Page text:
Medical Areas at a glance
The medical device industry has developed a vast array of medical appliances that enhance the quality of life of millions of people all over the world. Broadly defined, medical devices comprise any kind of instrument, material or item that the manufacturer intended to use for prevention, diagnosis or treatment of a disease. In line with their purpose and to match most patients’ needs, medical devices are available in a wide range of sizes and designs. BENION has specialised in medical devices in the following areas:
Wound care devices include disposable products applicable for use on either acute or chronic wounds. Different kinds of dressings both with or without topical antimicrobial agents are available. In particular, chronic wounds usually manifest symptoms of underlying conditions that require an integrated treatment approach. Modern wound care products are categorized into different groups in many countries, which is of relevance for reimbursement systems, too.
Orthopaedics focuses on the diagnosis and treatment, including surgery, of the musculoskeletal system. Relevant medical devices are designed to treat degenerative conditions, sports injuries, tumours, and congenital dysfunctions, to enable joint reconstruction, and provide trauma fixation devices.
Surgery represents a generic area of practice that covers e.g. orthopaedic, urological, and dermatological surgery where medical devices and associated consumables may be used.
Dermatology & Biologicals
Medical devices within the area of dermatology comprise products for both medical and cosmetic pur-poses. An array of lotions, sprays and ointments as well as electronic devices such as phototherapy lamps, der-matology lasers, cryosurgery units, and skin biopsy punches are included.
Antimicrobials can be divided into disinfectants, an-tiseptics and antibiotics. Antimicrobials are available in the form of, creams, sprays, foams, gels, rinses, oint-ments, pads, sheets and powders. Antimicrobial wound dressings can be impregnated with a range of agents, including silver, polyhexamethylene biguanide (PHMB) and other agents. Regulatory approval may prove to be a challenge in several countries.
Rehabilitation appliances seem to represent the most visible group of medical devices. These can be categorised into: mobility equipment (e.g. wheelchairs and walking as-sist devices), exercise equipment (for lower and upper body), body support devices (e.g. medical lifting slings) and daily living aids (e.g. bathroom and toilet assist devices).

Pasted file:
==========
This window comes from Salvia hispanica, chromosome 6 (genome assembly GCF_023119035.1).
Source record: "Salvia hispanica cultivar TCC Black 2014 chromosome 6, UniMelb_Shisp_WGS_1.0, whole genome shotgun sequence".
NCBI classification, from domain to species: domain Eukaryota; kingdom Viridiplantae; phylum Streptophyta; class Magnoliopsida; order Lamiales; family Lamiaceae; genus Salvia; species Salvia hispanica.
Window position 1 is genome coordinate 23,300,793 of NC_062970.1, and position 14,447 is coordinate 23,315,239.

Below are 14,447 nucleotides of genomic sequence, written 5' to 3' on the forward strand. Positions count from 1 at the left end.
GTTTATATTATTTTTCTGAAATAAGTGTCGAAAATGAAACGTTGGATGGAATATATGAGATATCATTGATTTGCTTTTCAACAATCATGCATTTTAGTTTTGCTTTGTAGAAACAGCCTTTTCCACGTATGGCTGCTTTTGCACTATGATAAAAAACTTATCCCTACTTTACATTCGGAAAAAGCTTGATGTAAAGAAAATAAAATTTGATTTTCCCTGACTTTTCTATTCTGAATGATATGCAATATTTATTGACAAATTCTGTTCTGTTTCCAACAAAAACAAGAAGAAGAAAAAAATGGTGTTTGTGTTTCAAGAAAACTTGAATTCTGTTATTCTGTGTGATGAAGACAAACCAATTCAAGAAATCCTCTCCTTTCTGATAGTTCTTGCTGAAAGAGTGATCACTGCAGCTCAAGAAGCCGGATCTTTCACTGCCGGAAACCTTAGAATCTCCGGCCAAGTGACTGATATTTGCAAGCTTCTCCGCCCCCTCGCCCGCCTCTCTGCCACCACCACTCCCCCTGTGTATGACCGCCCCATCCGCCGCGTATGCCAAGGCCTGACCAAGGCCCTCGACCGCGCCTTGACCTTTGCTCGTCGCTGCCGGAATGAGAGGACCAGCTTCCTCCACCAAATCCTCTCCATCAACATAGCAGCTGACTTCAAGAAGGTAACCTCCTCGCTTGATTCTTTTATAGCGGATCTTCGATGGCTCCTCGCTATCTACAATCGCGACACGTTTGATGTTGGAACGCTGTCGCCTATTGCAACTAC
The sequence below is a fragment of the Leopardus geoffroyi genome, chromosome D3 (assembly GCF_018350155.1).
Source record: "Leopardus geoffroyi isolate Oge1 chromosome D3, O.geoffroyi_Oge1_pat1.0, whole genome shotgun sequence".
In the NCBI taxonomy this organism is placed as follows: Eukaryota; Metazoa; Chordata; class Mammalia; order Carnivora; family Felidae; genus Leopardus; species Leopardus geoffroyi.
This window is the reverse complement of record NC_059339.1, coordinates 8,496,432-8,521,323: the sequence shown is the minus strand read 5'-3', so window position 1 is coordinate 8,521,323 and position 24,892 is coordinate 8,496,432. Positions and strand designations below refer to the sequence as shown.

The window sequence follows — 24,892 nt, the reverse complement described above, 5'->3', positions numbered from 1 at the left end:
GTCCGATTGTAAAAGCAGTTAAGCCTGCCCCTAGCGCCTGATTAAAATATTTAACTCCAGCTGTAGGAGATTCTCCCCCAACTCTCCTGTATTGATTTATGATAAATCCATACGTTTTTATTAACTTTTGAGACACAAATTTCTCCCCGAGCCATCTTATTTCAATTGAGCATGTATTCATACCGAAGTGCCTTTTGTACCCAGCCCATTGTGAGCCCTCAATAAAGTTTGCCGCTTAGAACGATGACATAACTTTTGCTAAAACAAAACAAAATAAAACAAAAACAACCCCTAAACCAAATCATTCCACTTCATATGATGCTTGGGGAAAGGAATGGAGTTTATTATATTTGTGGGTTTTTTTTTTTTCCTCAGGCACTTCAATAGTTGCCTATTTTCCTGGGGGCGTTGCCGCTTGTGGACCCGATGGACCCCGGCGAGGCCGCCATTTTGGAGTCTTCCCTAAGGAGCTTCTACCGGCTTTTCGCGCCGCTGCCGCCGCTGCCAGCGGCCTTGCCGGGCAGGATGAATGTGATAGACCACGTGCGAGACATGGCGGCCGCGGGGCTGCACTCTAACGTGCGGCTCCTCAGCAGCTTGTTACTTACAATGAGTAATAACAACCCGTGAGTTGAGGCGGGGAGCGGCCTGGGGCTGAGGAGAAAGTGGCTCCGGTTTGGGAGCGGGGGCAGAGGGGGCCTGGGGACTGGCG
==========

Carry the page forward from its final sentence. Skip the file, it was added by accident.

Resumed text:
Vascular medicine is concerned with the diagnosis, treatment and surgery of the vascular system, which in-cludes everything involving veins and arteries. Cardiovas-cular medical devices, for instance, include artificial heart valves, coronary stents, and endovascular grafts.
Urology represents the branch of medicine that specialises in diseases of the male and female urinary tract, and of the reproductive tract of males. Urologists often collaborate with oncologists and colorectal sur-geons, so the range of medical devices also covers pro-ducts required for minimally invasive robotic and lapa-roscopic surgery, laser-assisted surgery, and other scope-guided procedures.
Medical devices within the area of radiology com-prise all kinds of materials, consumables, implements and machines that are concerned with the application of radiant energy (such as X-rays) or radioactive material in the diagnosis and treatment of different diseases.
Consumables describe regularly used medical de-vices that are either to be disposed of after one applica-tion (e.g. surgical gloves, compresses), or that can be re-used after cleansing (e.g. doctor’s coat) or sterilisation (e.g. surgical instruments).